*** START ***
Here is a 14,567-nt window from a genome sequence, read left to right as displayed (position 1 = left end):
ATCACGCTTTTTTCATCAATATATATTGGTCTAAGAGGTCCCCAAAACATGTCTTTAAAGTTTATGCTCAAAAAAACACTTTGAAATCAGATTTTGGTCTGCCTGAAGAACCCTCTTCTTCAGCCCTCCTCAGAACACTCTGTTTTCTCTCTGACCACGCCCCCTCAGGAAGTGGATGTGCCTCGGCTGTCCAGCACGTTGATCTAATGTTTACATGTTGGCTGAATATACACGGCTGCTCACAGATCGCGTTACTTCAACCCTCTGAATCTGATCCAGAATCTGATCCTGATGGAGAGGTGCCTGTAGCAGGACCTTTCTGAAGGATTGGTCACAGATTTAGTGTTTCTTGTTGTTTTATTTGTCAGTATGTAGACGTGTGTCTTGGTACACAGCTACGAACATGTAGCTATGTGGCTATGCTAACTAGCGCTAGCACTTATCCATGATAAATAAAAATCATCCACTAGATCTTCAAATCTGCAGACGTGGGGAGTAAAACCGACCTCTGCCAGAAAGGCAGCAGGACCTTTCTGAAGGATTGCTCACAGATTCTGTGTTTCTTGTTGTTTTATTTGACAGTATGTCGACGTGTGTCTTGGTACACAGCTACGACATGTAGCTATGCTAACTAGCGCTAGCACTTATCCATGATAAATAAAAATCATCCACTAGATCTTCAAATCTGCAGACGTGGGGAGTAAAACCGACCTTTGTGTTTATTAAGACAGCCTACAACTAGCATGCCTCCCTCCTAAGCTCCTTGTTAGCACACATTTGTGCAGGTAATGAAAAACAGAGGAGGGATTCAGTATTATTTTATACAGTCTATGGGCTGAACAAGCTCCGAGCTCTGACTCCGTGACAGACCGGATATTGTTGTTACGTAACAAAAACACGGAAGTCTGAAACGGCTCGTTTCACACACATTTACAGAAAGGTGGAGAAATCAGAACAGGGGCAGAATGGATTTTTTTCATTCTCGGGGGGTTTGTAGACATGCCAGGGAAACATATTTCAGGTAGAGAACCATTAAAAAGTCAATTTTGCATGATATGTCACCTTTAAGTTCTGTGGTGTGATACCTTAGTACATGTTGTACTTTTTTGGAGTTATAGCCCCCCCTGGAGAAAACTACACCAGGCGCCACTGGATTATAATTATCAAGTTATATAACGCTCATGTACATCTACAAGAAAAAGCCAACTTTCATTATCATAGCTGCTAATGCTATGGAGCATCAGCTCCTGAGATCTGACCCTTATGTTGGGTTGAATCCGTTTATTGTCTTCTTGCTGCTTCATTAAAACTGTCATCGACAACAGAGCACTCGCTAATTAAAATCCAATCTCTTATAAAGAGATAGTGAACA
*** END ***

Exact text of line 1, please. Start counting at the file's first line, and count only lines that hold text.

Here is a 14,567-nt window from a genome sequence, read left to right as displayed (position 1 = left end):